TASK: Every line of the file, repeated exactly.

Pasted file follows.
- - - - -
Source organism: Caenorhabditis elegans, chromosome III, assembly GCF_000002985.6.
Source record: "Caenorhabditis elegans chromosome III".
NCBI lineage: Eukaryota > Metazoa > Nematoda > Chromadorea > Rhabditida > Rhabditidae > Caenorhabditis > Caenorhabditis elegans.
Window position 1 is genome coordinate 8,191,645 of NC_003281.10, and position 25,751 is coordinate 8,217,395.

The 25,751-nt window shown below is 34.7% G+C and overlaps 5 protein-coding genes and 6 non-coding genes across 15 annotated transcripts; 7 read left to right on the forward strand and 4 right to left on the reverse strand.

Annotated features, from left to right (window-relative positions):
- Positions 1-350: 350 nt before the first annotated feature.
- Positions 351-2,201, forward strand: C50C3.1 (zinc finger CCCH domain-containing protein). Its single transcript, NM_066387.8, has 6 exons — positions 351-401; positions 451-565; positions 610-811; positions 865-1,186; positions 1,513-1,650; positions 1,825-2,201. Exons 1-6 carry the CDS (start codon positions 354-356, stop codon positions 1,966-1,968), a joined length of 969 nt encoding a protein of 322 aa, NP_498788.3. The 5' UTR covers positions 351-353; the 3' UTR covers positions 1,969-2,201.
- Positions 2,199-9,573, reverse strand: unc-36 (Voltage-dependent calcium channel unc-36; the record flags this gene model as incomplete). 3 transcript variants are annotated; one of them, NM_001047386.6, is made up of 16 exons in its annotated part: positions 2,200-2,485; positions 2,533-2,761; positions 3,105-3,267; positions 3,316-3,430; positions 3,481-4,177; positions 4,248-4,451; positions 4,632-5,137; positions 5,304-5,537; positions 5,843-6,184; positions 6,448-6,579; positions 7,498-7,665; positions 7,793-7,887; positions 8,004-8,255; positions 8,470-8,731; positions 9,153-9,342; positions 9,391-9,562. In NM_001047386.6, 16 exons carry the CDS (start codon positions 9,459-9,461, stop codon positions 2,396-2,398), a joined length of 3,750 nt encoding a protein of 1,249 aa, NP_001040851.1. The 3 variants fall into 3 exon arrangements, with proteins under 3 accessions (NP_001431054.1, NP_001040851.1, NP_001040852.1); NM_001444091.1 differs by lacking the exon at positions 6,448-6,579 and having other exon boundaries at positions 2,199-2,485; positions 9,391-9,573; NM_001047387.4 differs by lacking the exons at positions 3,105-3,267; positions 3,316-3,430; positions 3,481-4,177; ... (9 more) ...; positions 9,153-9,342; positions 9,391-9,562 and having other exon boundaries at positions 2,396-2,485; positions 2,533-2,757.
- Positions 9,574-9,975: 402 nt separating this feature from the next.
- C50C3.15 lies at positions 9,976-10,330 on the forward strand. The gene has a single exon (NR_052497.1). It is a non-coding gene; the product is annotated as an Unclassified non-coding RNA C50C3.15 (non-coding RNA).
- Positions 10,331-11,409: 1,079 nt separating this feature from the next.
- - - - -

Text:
Source organism: Caenorhabditis elegans, chromosome III, assembly GCF_000002985.6.
Source record: "Caenorhabditis elegans chromosome III".
NCBI lineage: Eukaryota > Metazoa > Nematoda > Chromadorea > Rhabditida > Rhabditidae > Caenorhabditis > Caenorhabditis elegans.
Window position 1 is genome coordinate 8,191,645 of NC_003281.10, and position 25,751 is coordinate 8,217,395.

The 25,751-nt window shown below is 34.7% G+C and overlaps 5 protein-coding genes and 6 non-coding genes across 15 annotated transcripts; 7 read left to right on the forward strand and 4 right to left on the reverse strand.

Annotated features, from left to right (window-relative positions):
- Positions 1-350: 350 nt before the first annotated feature.
- Positions 351-2,201, forward strand: C50C3.1 (zinc finger CCCH domain-containing protein). Its single transcript, NM_066387.8, has 6 exons — positions 351-401; positions 451-565; positions 610-811; positions 865-1,186; positions 1,513-1,650; positions 1,825-2,201. Exons 1-6 carry the CDS (start codon positions 354-356, stop codon positions 1,966-1,968), a joined length of 969 nt encoding a protein of 322 aa, NP_498788.3. The 5' UTR covers positions 351-353; the 3' UTR covers positions 1,969-2,201.
- Positions 2,199-9,573, reverse strand: unc-36 (Voltage-dependent calcium channel unc-36; the record flags this gene model as incomplete). 3 transcript variants are annotated; one of them, NM_001047386.6, is made up of 16 exons in its annotated part: positions 2,200-2,485; positions 2,533-2,761; positions 3,105-3,267; positions 3,316-3,430; positions 3,481-4,177; positions 4,248-4,451; positions 4,632-5,137; positions 5,304-5,537; positions 5,843-6,184; positions 6,448-6,579; positions 7,498-7,665; positions 7,793-7,887; positions 8,004-8,255; positions 8,470-8,731; positions 9,153-9,342; positions 9,391-9,562. In NM_001047386.6, 16 exons carry the CDS (start codon positions 9,459-9,461, stop codon positions 2,396-2,398), a joined length of 3,750 nt encoding a protein of 1,249 aa, NP_001040851.1. The 3 variants fall into 3 exon arrangements, with proteins under 3 accessions (NP_001431054.1, NP_001040851.1, NP_001040852.1); NM_001444091.1 differs by lacking the exon at positions 6,448-6,579 and having other exon boundaries at positions 2,199-2,485; positions 9,391-9,573; NM_001047387.4 differs by lacking the exons at positions 3,105-3,267; positions 3,316-3,430; positions 3,481-4,177; ... (9 more) ...; positions 9,153-9,342; positions 9,391-9,562 and having other exon boundaries at positions 2,396-2,485; positions 2,533-2,757.
- Positions 9,574-9,975: 402 nt separating this feature from the next.
- C50C3.15 lies at positions 9,976-10,330 on the forward strand. The gene has a single exon (NR_052497.1). It is a non-coding gene; the product is annotated as an Unclassified non-coding RNA C50C3.15 (non-coding RNA).
- Positions 10,331-11,409: 1,079 nt separating this feature from the next.